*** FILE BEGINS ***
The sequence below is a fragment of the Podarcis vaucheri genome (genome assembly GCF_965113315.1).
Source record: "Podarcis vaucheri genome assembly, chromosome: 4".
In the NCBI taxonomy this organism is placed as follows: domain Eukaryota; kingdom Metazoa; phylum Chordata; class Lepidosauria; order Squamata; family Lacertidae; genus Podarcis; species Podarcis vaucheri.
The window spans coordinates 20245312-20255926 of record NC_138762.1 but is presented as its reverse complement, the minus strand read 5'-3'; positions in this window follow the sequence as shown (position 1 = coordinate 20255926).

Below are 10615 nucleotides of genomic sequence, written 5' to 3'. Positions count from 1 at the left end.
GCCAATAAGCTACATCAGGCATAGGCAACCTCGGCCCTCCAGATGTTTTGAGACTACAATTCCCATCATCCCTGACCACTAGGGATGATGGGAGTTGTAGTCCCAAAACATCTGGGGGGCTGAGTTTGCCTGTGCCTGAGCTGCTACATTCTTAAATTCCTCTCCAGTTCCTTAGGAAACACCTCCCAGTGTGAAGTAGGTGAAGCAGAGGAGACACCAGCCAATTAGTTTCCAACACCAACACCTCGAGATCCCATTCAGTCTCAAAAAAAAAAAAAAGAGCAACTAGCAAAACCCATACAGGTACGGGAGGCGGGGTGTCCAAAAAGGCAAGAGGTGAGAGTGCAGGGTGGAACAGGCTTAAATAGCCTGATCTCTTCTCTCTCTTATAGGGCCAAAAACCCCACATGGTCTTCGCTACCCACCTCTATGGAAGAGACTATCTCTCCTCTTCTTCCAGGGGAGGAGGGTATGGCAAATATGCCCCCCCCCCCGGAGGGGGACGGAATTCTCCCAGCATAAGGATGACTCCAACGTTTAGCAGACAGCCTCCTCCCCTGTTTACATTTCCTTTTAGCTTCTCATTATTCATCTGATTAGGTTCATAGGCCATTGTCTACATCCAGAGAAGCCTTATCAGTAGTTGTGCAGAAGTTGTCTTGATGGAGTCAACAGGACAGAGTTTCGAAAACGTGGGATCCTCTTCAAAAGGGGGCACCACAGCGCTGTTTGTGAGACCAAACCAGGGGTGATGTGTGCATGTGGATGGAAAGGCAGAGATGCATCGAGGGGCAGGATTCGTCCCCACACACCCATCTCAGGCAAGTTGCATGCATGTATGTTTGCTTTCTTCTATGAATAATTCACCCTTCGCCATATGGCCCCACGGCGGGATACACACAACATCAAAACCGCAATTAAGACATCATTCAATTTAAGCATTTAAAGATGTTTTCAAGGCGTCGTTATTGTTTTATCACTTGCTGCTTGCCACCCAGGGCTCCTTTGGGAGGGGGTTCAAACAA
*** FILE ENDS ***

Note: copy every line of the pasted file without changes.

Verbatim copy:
The sequence below is a fragment of the Podarcis vaucheri genome (genome assembly GCF_965113315.1).
Source record: "Podarcis vaucheri genome assembly, chromosome: 4".
In the NCBI taxonomy this organism is placed as follows: domain Eukaryota; kingdom Metazoa; phylum Chordata; class Lepidosauria; order Squamata; family Lacertidae; genus Podarcis; species Podarcis vaucheri.
The window spans coordinates 20245312-20255926 of record NC_138762.1 but is presented as its reverse complement, the minus strand read 5'-3'; positions in this window follow the sequence as shown (position 1 = coordinate 20255926).

Below are 10615 nucleotides of genomic sequence, written 5' to 3'. Positions count from 1 at the left end.
GCCAATAAGCTACATCAGGCATAGGCAACCTCGGCCCTCCAGATGTTTTGAGACTACAATTCCCATCATCCCTGACCACTAGGGATGATGGGAGTTGTAGTCCCAAAACATCTGGGGGGCTGAGTTTGCCTGTGCCTGAGCTGCTACATTCTTAAATTCCTCTCCAGTTCCTTAGGAAACACCTCCCAGTGTGAAGTAGGTGAAGCAGAGGAGACACCAGCCAATTAGTTTCCAACACCAACACCTCGAGATCCCATTCAGTCTCAAAAAAAAAAAAAAGAGCAACTAGCAAAACCCATACAGGTACGGGAGGCGGGGTGTCCAAAAAGGCAAGAGGTGAGAGTGCAGGGTGGAACAGGCTTAAATAGCCTGATCTCTTCTCTCTCTTATAGGGCCAAAAACCCCACATGGTCTTCGCTACCCACCTCTATGGAAGAGACTATCTCTCCTCTTCTTCCAGGGGAGGAGGGTATGGCAAATATGCCCCCCCCCCCGGAGGGGGACGGAATTCTCCCAGCATAAGGATGACTCCAACGTTTAGCAGACAGCCTCCTCCCCTGTTTACATTTCCTTTTAGCTTCTCATTATTCATCTGATTAGGTTCATAGGCCATTGTCTACATCCAGAGAAGCCTTATCAGTAGTTGTGCAGAAGTTGTCTTGATGGAGTCAACAGGACAGAGTTTCGAAAACGTGGGATCCTCTTCAAAAGGGGGCACCACAGCGCTGTTTGTGAGACCAAACCAGGGGTGATGTGTGCATGTGGATGGAAAGGCAGAGATGCATCGAGGGGCAGGATTCGTCCCCACACACCCATCTCAGGCAAGTTGCATGCATGTATGTTTGCTTTCTTCTATGAATAATTCACCCTTCGCCATATGGCCCCACGGCGGGATACACACAACATCAAAACCGCAATTAAGACATCATTCAATTTAAGCATTTAAAGATGTTTTCAAGGCGTCGTTATTGTTTTATCACTTGCTGCTTGCCACCCAGGGCTCCTTTGGGAGGGGGTTCAAACAA